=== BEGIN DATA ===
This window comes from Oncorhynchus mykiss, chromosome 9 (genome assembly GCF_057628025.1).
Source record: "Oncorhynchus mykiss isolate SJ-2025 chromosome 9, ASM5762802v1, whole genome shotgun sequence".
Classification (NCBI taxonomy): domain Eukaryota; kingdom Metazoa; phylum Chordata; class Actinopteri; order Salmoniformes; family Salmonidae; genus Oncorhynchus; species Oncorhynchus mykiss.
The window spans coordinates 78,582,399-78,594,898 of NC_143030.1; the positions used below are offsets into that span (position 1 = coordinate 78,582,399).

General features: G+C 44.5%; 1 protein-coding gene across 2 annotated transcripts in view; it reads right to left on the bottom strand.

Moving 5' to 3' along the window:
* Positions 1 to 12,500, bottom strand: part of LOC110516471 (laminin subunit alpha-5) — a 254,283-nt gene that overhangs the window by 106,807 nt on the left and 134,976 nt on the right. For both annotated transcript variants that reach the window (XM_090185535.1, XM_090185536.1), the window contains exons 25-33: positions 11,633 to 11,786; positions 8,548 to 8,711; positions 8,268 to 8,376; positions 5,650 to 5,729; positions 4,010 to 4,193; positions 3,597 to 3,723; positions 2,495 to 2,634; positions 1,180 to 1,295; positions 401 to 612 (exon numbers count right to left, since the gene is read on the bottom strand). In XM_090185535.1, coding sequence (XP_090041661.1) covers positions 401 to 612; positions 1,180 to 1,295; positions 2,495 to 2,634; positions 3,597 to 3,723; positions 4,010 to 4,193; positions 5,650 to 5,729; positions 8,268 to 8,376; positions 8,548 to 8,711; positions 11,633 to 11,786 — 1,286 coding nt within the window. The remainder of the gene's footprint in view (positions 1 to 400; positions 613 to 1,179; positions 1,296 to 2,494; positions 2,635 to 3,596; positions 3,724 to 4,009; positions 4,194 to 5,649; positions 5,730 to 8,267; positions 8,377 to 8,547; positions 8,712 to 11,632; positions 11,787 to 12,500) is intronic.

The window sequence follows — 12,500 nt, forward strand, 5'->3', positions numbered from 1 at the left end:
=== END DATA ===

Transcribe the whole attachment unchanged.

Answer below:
This window comes from Oncorhynchus mykiss, chromosome 9 (genome assembly GCF_057628025.1).
Source record: "Oncorhynchus mykiss isolate SJ-2025 chromosome 9, ASM5762802v1, whole genome shotgun sequence".
Classification (NCBI taxonomy): domain Eukaryota; kingdom Metazoa; phylum Chordata; class Actinopteri; order Salmoniformes; family Salmonidae; genus Oncorhynchus; species Oncorhynchus mykiss.
The window spans coordinates 78,582,399-78,594,898 of NC_143030.1; the positions used below are offsets into that span (position 1 = coordinate 78,582,399).

General features: G+C 44.5%; 1 protein-coding gene across 2 annotated transcripts in view; it reads right to left on the bottom strand.

Moving 5' to 3' along the window:
* Positions 1 to 12,500, bottom strand: part of LOC110516471 (laminin subunit alpha-5) — a 254,283-nt gene that overhangs the window by 106,807 nt on the left and 134,976 nt on the right. For both annotated transcript variants that reach the window (XM_090185535.1, XM_090185536.1), the window contains exons 25-33: positions 11,633 to 11,786; positions 8,548 to 8,711; positions 8,268 to 8,376; positions 5,650 to 5,729; positions 4,010 to 4,193; positions 3,597 to 3,723; positions 2,495 to 2,634; positions 1,180 to 1,295; positions 401 to 612 (exon numbers count right to left, since the gene is read on the bottom strand). In XM_090185535.1, coding sequence (XP_090041661.1) covers positions 401 to 612; positions 1,180 to 1,295; positions 2,495 to 2,634; positions 3,597 to 3,723; positions 4,010 to 4,193; positions 5,650 to 5,729; positions 8,268 to 8,376; positions 8,548 to 8,711; positions 11,633 to 11,786 — 1,286 coding nt within the window. The remainder of the gene's footprint in view (positions 1 to 400; positions 613 to 1,179; positions 1,296 to 2,494; positions 2,635 to 3,596; positions 3,724 to 4,009; positions 4,194 to 5,649; positions 5,730 to 8,267; positions 8,377 to 8,547; positions 8,712 to 11,632; positions 11,787 to 12,500) is intronic.

The window sequence follows — 12,500 nt, forward strand, 5'->3', positions numbered from 1 at the left end: